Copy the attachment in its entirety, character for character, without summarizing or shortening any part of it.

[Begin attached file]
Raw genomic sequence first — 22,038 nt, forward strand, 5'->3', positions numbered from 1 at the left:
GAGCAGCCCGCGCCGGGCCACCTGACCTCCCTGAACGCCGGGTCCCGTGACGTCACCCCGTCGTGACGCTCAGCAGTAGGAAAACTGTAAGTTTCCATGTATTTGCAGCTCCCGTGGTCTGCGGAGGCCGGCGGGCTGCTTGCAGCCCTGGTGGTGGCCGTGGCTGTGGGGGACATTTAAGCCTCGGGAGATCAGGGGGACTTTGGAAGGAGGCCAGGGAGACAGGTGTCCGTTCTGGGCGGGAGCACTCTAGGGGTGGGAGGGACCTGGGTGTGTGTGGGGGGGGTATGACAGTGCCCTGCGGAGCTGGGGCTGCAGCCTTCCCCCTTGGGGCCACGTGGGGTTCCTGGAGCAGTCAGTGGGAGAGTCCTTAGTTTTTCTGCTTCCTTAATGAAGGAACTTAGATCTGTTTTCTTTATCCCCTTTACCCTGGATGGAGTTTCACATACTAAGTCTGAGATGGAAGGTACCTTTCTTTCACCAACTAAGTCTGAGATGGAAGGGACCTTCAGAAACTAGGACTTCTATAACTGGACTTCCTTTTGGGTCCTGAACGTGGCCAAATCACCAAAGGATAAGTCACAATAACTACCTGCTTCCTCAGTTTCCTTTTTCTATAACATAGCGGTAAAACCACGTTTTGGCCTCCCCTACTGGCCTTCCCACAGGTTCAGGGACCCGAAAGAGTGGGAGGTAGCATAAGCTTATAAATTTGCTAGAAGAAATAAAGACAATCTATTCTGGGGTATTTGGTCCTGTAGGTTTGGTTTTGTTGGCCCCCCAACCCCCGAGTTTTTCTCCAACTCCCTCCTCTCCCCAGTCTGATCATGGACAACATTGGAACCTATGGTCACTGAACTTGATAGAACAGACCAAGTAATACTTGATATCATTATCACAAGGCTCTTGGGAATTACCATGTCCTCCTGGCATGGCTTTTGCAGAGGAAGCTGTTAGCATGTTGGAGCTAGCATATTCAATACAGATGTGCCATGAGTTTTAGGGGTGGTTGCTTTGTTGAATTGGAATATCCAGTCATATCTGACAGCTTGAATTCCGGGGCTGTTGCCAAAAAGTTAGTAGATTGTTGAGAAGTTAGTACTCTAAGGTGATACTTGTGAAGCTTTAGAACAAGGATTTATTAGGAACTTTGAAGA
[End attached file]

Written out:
Raw genomic sequence first — 22,038 nt, forward strand, 5'->3', positions numbered from 1 at the left:
GAGCAGCCCGCGCCGGGCCACCTGACCTCCCTGAACGCCGGGTCCCGTGACGTCACCCCGTCGTGACGCTCAGCAGTAGGAAAACTGTAAGTTTCCATGTATTTGCAGCTCCCGTGGTCTGCGGAGGCCGGCGGGCTGCTTGCAGCCCTGGTGGTGGCCGTGGCTGTGGGGGACATTTAAGCCTCGGGAGATCAGGGGGACTTTGGAAGGAGGCCAGGGAGACAGGTGTCCGTTCTGGGCGGGAGCACTCTAGGGGTGGGAGGGACCTGGGTGTGTGTGGGGGGGGTATGACAGTGCCCTGCGGAGCTGGGGCTGCAGCCTTCCCCCTTGGGGCCACGTGGGGTTCCTGGAGCAGTCAGTGGGAGAGTCCTTAGTTTTTCTGCTTCCTTAATGAAGGAACTTAGATCTGTTTTCTTTATCCCCTTTACCCTGGATGGAGTTTCACATACTAAGTCTGAGATGGAAGGTACCTTTCTTTCACCAACTAAGTCTGAGATGGAAGGGACCTTCAGAAACTAGGACTTCTATAACTGGACTTCCTTTTGGGTCCTGAACGTGGCCAAATCACCAAAGGATAAGTCACAATAACTACCTGCTTCCTCAGTTTCCTTTTTCTATAACATAGCGGTAAAACCACGTTTTGGCCTCCCCTACTGGCCTTCCCACAGGTTCAGGGACCCGAAAGAGTGGGAGGTAGCATAAGCTTATAAATTTGCTAGAAGAAATAAAGACAATCTATTCTGGGGTATTTGGTCCTGTAGGTTTGGTTTTGTTGGCCCCCCAACCCCCGAGTTTTTCTCCAACTCCCTCCTCTCCCCAGTCTGATCATGGACAACATTGGAACCTATGGTCACTGAACTTGATAGAACAGACCAAGTAATACTTGATATCATTATCACAAGGCTCTTGGGAATTACCATGTCCTCCTGGCATGGCTTTTGCAGAGGAAGCTGTTAGCATGTTGGAGCTAGCATATTCAATACAGATGTGCCATGAGTTTTAGGGGTGGTTGCTTTGTTGAATTGGAATATCCAGTCATATCTGACAGCTTGAATTCCGGGGCTGTTGCCAAAAAGTTAGTAGATTGTTGAGAAGTTAGTACTCTAAGGTGATACTTGTGAAGCTTTAGAACAAGGATTTATTAGGAACTTTGAAGA